“The continuity of sessions of the same Congress is provided for by the Senate rules:
At the second or any subsequent session of a Congress, the legislative business of the Senate which remained undetermined at the close of the next preceding session of that Congress shall be resumed and proceeded with in the same manner as if no adjournment of the Senate had taken place. (Rule XVIII)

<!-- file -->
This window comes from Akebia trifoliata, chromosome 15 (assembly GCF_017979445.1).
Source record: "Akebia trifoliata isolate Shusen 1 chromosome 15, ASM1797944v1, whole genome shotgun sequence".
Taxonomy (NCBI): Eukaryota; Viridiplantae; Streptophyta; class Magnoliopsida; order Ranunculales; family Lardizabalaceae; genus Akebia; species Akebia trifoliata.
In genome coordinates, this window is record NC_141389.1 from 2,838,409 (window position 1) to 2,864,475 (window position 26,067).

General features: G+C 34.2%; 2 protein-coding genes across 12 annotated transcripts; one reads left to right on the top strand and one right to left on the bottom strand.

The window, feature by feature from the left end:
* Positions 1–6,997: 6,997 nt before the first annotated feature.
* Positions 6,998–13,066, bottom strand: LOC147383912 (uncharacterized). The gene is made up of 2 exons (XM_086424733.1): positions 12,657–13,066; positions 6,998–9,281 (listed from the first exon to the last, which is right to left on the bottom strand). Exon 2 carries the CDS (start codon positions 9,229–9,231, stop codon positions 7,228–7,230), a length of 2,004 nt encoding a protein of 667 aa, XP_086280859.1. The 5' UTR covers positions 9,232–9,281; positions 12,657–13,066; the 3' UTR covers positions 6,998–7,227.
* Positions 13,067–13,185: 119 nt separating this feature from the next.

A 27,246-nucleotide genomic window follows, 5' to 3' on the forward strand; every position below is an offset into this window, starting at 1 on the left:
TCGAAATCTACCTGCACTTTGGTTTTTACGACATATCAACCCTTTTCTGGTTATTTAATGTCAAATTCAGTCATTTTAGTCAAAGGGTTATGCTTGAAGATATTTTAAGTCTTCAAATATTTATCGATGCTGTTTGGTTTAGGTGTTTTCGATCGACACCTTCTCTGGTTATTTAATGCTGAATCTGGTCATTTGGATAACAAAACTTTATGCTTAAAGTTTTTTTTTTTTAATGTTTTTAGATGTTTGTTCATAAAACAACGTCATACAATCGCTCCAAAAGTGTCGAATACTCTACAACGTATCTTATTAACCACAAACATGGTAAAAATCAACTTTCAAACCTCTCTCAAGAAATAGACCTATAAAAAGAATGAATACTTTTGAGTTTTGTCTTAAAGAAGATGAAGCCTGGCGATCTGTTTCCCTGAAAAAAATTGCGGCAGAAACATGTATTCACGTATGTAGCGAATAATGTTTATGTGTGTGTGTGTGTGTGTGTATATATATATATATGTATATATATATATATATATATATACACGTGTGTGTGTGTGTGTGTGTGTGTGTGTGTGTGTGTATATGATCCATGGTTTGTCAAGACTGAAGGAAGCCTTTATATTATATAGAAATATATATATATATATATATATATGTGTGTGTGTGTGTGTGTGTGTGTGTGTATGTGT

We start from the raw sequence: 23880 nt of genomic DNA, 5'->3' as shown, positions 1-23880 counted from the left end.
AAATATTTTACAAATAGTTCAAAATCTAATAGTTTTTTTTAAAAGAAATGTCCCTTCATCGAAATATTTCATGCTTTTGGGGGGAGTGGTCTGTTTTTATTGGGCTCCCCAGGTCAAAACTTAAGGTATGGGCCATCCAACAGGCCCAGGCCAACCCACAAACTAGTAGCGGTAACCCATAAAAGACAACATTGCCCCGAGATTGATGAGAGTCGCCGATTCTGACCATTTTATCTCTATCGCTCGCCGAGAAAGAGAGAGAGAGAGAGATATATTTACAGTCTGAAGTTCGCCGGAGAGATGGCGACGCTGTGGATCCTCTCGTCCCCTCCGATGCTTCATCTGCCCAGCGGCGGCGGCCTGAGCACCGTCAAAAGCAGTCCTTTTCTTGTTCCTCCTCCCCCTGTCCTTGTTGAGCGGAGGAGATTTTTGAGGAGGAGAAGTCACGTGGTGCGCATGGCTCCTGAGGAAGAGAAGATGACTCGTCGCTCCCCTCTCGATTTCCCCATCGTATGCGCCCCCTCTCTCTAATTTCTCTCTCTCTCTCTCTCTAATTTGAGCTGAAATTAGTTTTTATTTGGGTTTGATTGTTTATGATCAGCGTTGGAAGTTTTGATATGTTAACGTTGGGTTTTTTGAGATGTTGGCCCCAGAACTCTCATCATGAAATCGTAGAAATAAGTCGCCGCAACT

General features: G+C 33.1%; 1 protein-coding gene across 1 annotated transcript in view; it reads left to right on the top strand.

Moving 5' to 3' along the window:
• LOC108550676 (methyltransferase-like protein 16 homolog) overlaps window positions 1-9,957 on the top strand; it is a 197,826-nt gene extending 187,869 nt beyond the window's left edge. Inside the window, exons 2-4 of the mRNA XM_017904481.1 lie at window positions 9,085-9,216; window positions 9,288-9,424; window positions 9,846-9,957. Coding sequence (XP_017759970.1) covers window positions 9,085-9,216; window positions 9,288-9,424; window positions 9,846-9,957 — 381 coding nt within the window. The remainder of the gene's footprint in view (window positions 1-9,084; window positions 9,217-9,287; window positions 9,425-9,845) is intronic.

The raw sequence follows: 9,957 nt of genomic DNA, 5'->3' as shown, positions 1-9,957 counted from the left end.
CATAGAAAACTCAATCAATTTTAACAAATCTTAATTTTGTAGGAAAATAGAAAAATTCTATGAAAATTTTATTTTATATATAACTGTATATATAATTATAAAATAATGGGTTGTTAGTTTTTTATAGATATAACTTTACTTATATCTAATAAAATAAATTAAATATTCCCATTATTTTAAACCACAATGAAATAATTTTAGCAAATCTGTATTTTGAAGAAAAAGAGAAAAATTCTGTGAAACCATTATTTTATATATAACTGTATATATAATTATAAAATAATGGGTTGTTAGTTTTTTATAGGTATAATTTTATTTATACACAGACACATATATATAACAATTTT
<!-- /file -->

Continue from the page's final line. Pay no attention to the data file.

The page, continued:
“In its rules and practices, the Senate always has emphasized the importance of maintaining decorum in its proceedings. ”At no stage of the Senate's proceedings may a Senator "refer offensively to any State of the Union." "No Senator in debate shall, directly or indirectly, by any form of words impute to another Senator or to other Senators any conduct or motive unworthy or unbecoming a Senator." "No Senator shall interrupt another in debate without his consent, and to obtain such consent he shall first address the Presiding Officer; and no Senator shall speak more than twice upon any one question in debate on the same day without leave of the Senate, which shall be determined without debate." "If any Senator, in speaking or otherwise, transgress the rules of the Senate, the Presiding officer shall, or any Senator may, call him to order; and when a Senator shall be called to order he shall sit down, and not proceed without leave of the Senate, which, if granted, shall be upon motion that he be allowed to proceed in order, which motion shall be determined without debate."”